The electroscope itself is awesome: there's conduction, repulsion, the opportunity to talk about polarization (bring a rubbed balloon near it, but don't actually transfer any charge) and induced charge (same, but touch the leaves with your finger briefly, then remove the balloon).

      Here, though, we charged it with the balloon and thought about what'd happen when you bring a negative charge nearby:

      ...and a positive charge nearby:

      These are the first explicit reasoning chains that we've done with honors physics, so we'll see how it goes tomorrow, when we go after Volta's Hail storm.

      We did, BTW, make the simplifying assumption for our drawings that all of the charges are mobile (protons and electrons alike).  No, it's not true, but it's the assumption that we make for circuits anyway, and we do talk about it a bit.  There's an animation that does a good job of showing what happens when you keep track of all of the charges and don't let the protons move, though.  This would be a bear to draw, and I'm always worried about losing the physics in the laborious process of drawing, writing, building, etc.  Let's keep it simple for now.

      Of course, there were the obligatory hair vs. Van de Graaff pictures:

      ...and Hugh's really bad at picking things up (image links to video):

      Tuesday, March 15, 2011

      Chains of Reasoning: Doppler Effect

      The students are getting better at reasoning chains, even as the problems get harder!  That's the good news.

      Here's the prompt that they worked with last class.  This. is. a. hard. one.

       ...and not just because the time scale on the second pressure vs. time graph is jerky (I'll blame a previous colleague, who put that graph together :) ).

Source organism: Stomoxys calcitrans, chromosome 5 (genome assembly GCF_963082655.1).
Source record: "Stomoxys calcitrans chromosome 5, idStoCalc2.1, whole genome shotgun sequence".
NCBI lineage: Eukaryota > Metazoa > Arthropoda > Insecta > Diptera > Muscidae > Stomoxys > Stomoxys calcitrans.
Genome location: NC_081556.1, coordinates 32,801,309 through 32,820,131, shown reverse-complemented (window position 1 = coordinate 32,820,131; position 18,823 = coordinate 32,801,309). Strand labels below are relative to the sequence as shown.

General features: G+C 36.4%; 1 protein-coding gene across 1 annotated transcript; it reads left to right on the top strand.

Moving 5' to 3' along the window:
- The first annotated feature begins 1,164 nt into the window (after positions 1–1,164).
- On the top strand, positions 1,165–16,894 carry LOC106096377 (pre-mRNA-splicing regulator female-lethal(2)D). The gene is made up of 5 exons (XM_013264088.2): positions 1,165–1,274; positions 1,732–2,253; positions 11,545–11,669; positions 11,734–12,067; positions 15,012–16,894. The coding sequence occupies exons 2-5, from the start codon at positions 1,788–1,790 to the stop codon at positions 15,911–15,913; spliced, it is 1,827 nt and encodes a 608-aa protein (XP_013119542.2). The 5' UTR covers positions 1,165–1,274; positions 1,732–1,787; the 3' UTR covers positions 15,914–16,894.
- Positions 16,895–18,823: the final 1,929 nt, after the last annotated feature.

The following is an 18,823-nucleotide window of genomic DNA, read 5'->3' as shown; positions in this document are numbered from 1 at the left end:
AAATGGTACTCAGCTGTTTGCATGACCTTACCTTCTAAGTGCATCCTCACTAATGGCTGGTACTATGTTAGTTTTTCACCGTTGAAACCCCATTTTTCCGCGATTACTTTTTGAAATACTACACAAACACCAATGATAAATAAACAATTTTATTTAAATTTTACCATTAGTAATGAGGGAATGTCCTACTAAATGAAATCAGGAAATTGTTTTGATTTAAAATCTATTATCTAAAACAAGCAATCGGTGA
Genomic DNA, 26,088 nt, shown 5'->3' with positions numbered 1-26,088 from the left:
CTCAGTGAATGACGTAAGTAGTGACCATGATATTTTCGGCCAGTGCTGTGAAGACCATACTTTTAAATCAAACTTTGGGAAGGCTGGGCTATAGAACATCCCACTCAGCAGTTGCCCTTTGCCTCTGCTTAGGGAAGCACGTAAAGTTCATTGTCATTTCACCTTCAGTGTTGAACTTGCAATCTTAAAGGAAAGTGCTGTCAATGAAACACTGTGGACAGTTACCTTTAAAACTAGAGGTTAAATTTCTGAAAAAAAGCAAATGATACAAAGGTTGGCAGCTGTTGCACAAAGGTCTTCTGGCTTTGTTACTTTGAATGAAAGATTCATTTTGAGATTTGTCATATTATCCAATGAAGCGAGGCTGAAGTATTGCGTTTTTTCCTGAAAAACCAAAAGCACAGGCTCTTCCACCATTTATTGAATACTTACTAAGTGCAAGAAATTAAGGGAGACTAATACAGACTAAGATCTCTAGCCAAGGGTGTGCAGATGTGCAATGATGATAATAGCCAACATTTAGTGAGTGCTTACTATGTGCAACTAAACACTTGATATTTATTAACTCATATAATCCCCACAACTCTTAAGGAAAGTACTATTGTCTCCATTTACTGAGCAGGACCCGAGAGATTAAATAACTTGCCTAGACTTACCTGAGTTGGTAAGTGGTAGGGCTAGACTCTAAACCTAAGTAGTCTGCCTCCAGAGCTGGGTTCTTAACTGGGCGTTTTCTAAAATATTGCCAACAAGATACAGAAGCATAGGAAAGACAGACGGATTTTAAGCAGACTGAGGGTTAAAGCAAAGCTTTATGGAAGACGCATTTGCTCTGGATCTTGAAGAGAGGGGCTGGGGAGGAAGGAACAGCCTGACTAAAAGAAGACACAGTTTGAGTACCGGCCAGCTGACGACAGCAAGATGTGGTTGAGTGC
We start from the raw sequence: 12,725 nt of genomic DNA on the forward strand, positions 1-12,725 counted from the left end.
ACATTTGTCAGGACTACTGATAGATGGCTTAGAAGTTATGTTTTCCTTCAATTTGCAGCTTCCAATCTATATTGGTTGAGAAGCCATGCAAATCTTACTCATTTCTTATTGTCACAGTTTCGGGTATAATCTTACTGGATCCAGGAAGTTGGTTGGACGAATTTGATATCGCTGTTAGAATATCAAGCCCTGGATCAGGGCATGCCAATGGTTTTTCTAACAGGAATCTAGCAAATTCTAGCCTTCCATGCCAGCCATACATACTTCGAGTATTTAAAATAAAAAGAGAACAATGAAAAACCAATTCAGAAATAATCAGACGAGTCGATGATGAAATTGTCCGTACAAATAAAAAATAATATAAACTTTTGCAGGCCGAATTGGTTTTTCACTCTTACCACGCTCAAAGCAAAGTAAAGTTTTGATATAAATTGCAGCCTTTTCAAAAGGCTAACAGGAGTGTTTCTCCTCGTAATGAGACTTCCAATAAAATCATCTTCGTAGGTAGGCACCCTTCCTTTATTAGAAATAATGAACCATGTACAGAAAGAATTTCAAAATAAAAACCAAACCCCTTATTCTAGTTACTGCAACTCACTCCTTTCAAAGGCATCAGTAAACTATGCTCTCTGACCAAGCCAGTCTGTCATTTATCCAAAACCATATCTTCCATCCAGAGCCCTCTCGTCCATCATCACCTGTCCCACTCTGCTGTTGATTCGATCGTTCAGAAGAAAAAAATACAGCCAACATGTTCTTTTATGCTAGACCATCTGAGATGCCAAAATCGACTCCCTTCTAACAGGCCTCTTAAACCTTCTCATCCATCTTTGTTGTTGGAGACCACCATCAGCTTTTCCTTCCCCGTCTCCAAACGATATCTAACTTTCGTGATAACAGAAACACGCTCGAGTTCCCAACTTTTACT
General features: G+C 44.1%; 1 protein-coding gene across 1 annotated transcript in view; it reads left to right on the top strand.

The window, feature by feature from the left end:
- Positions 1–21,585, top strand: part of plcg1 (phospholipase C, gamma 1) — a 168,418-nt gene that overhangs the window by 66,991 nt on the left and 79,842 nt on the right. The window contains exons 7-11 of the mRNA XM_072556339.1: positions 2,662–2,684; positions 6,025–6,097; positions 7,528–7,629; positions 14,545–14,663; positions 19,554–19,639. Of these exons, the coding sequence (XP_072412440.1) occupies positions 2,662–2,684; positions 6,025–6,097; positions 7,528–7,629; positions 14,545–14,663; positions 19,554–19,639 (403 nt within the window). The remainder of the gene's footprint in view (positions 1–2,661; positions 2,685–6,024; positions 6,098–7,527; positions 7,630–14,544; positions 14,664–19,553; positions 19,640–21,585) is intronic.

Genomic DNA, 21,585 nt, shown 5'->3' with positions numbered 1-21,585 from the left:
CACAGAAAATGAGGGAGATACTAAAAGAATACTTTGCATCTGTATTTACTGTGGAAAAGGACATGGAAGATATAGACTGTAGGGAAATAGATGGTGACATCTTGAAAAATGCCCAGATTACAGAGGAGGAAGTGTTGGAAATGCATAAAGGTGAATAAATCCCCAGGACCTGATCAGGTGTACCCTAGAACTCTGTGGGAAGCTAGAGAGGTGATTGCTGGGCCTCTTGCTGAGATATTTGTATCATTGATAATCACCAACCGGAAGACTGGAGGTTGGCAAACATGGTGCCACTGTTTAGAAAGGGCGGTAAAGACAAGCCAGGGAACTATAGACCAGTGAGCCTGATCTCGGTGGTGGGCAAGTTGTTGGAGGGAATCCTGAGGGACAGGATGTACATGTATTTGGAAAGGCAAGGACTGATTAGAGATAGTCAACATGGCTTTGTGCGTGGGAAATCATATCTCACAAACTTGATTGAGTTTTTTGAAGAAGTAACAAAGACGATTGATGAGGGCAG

Now, with these problems that I've been posting (here and here, so far), I am giving the students a whiteboard, and they're working in groups.  The Coke/Sprite problem was non-curricular, and we were just working with a cool question and looking at reasoning.  The Sand/Standing Wave problem was from the just-passed winter final, but I gave it in a stripped-down form, including the given information, but no sub-questions - just the ultimate conclusion that I meant to get them to/ meant them to get to.  The same thing is happening here, so don't think that I throw them into the deep end with this problem on the test (though, that's the ultimate goal, isn't it?).  I'll talk more about scaffolding during tests in an upcoming post.

      Here's my reasoning chain (tree?):

      Even though there is a lot of reasoning to be done here, the biggest hurdle by far is the step with the star: the relationship between the Doppler frequency shift and the beat frequency.  I gave two different ways that students came up with to reason through this: the left-most one is more mathematical and formal, and the second is more of a conceptual argument.  I didn't include the third argument: a graphical one.  This one's pretty slick, and was relatively common, though some students still don't believe in the power of diagrams (grrr)!

      I love this explanation - it totally encapsulates both of the reasoning boxes that I used in my diagram!